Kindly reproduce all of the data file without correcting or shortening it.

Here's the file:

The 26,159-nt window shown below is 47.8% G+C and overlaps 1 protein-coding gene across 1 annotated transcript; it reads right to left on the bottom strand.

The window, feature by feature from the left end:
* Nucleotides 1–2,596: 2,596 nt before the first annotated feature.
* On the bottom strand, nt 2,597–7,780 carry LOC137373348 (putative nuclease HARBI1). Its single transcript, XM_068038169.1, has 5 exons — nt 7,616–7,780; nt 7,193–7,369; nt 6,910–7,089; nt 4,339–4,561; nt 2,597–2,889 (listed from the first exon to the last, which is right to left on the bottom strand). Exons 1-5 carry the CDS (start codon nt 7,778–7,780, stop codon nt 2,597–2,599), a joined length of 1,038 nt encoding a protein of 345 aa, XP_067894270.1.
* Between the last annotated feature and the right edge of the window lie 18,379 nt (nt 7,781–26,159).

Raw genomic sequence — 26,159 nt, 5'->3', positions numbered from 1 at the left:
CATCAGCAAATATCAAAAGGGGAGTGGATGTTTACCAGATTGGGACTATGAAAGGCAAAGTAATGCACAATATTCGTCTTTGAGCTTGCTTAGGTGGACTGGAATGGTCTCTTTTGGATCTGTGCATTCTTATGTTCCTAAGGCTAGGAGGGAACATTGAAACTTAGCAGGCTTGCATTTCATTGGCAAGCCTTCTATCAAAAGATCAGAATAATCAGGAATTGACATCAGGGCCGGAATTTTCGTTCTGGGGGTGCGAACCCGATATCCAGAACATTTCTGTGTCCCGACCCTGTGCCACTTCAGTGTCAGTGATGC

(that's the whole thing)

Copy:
The 26,159-nt window shown below is 47.8% G+C and overlaps 1 protein-coding gene across 1 annotated transcript; it reads right to left on the bottom strand.

The window, feature by feature from the left end:
* Nucleotides 1–2,596: 2,596 nt before the first annotated feature.
* On the bottom strand, nt 2,597–7,780 carry LOC137373348 (putative nuclease HARBI1). Its single transcript, XM_068038169.1, has 5 exons — nt 7,616–7,780; nt 7,193–7,369; nt 6,910–7,089; nt 4,339–4,561; nt 2,597–2,889 (listed from the first exon to the last, which is right to left on the bottom strand). Exons 1-5 carry the CDS (start codon nt 7,778–7,780, stop codon nt 2,597–2,599), a joined length of 1,038 nt encoding a protein of 345 aa, XP_067894270.1.
* Between the last annotated feature and the right edge of the window lie 18,379 nt (nt 7,781–26,159).

Raw genomic sequence — 26,159 nt, 5'->3', positions numbered from 1 at the left:
CATCAGCAAATATCAAAAGGGGAGTGGATGTTTACCAGATTGGGACTATGAAAGGCAAAGTAATGCACAATATTCGTCTTTGAGCTTGCTTAGGTGGACTGGAATGGTCTCTTTTGGATCTGTGCATTCTTATGTTCCTAAGGCTAGGAGGGAACATTGAAACTTAGCAGGCTTGCATTTCATTGGCAAGCCTTCTATCAAAAGATCAGAATAATCAGGAATTGACATCAGGGCCGGAATTTTCGTTCTGGGGGTGCGAACCCGATATCCAGAACATTTCTGTGTCCCGACCCTGTGCCACTTCAGTGTCAGTGATGC